4/5/10 - crazy horse

In today's excerpt - Crazy Horse (1840-1877), the bold war chief who defeated George Custer in the Battle of the Little Bighorn, and who one writer would call 'the strange man of the Oglalas.' It was an appropriate description, for Crazy Horse went his own way:

"This warrior-mystic was born in the late fall of 1840 near Bear Butte, outside modern-day Sturgis, South Dakota, on the northern edge of the Black Hills. His father, also named Crazy Horse, was an Oglala holy man; his mother, Rattle Blanket Woman, a Minneconjou. His actual birth name was Light Hair, for his fine, sandy brown locks. His light hair, combined with his light complexion and sharp features, caused more than one settler to mistake him for a white child. An uncle died when the boy was about four, and his mother, grief-stricken, committed suicide. More than most Lakotas, Crazy Horse's life would be colored by the loss of those close to him.

"When Crazy Horse was a boy, he went by the name of Curly, and he was known for his shy personality. Like all young Lakota males, he was regaled with stories and songs that celebrated the cult of the warrior and progressed from paternal instruction and childhood games that emphasized war skills to buffalo hunts and war parties, during which older boys assisted seasoned fighters with relatively safe duties such as tending the packhorses and equipment. ...

"As a young man, Curly was introverted and somewhat antisocial, to the point that others in his tribe considered him peculiar. Almost all Lakotas danced and sang socially, but Curly never would. 'He never spoke in council,' said a longtime friend, He Dog. 'He was a very quiet man except when there was fighting.' He took to the life of a warrior naturally. When he came of age and displayed conspicuous bravery in a fight with an enemy tribe, his father passed on his own name, Crazy Horse, to his son and took the name Worm for himself.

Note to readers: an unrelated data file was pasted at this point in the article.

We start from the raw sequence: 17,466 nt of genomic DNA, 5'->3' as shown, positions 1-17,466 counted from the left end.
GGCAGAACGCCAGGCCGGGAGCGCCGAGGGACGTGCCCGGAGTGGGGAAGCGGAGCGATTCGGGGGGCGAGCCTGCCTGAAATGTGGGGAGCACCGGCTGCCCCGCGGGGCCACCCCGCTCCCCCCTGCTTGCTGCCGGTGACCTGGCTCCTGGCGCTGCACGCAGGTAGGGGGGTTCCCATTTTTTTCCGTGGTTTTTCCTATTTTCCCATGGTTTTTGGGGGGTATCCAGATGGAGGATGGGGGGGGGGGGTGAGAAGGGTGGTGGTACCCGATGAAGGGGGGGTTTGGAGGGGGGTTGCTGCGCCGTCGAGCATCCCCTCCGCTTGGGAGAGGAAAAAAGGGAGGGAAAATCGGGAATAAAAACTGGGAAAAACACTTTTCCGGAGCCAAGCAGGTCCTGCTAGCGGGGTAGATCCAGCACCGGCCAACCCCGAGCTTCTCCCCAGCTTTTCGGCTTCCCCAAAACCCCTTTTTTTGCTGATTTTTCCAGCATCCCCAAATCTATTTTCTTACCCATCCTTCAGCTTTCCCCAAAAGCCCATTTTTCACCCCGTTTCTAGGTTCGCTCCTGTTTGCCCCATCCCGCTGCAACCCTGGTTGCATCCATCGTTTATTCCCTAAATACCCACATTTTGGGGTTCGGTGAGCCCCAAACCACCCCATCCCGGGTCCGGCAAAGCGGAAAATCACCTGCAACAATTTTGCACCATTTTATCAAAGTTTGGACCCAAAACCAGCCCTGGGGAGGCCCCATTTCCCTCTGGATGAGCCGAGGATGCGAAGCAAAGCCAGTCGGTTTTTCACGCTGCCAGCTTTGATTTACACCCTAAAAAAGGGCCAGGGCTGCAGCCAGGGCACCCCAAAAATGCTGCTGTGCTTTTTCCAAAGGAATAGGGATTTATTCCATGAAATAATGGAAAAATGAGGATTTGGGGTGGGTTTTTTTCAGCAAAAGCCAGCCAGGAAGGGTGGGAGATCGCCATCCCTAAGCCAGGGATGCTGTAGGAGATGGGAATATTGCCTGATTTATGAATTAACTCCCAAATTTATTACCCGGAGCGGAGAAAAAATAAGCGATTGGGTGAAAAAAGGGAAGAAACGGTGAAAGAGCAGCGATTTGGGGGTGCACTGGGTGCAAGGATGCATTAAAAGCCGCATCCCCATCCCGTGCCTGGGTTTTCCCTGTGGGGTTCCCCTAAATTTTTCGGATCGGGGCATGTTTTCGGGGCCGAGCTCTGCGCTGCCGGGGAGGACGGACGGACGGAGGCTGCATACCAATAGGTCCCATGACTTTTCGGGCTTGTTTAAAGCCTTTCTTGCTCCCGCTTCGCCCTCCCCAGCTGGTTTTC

"When fully grown, Crazy Horse was five feet seven inches tall, slight, and wiry. He had a narrow face, a straight nose, and 'black eyes that hardly ever looked straight at a man,' according to a close friend. When the wife of a white scout encountered him in 1877, she thought him 'a very handsome young man,' despite a noticeable scar on his left cheek.

"Throughout the late 1850s and early 1860s, in dozens of raids and fights against enemy tribes such as the Crows and the Shoshones in and around the Powder River country, Crazy Horse proved his worth as a warrior. His reputation was so secure that sometimes he would drop back and allow others to count coup; once he did this for his younger brother, Little Hawk. He always led his men from the front, and unlike most Lakotas, he dismounted to fire his rifle. He used good judgment and planned soundly.

"In battle he eschewed ostentatious dress. Instead, he wore a simple eagle feather upside down on the back of his head, a cotton shirt and breechcloth, and moccasins. His waist-length hair was braided down both sides. With one finger, he would draw a zigzag streak of red earth down the center of his face. As a good-luck talisman, he wore a small white stone in a bag under his left arm. Whether due to this amulet or not, Crazy Horse was rarely injured, though nine horses were shot out from under him in battle. Only once was he badly wounded, in the leg, and that was before he began carrying the stone."


James Donovan


A Terrible Glory: Custer and the Little Bighorn—The Last Great Battle of the American West


Little, Brown Company


Copyright 2008 by James Donovan


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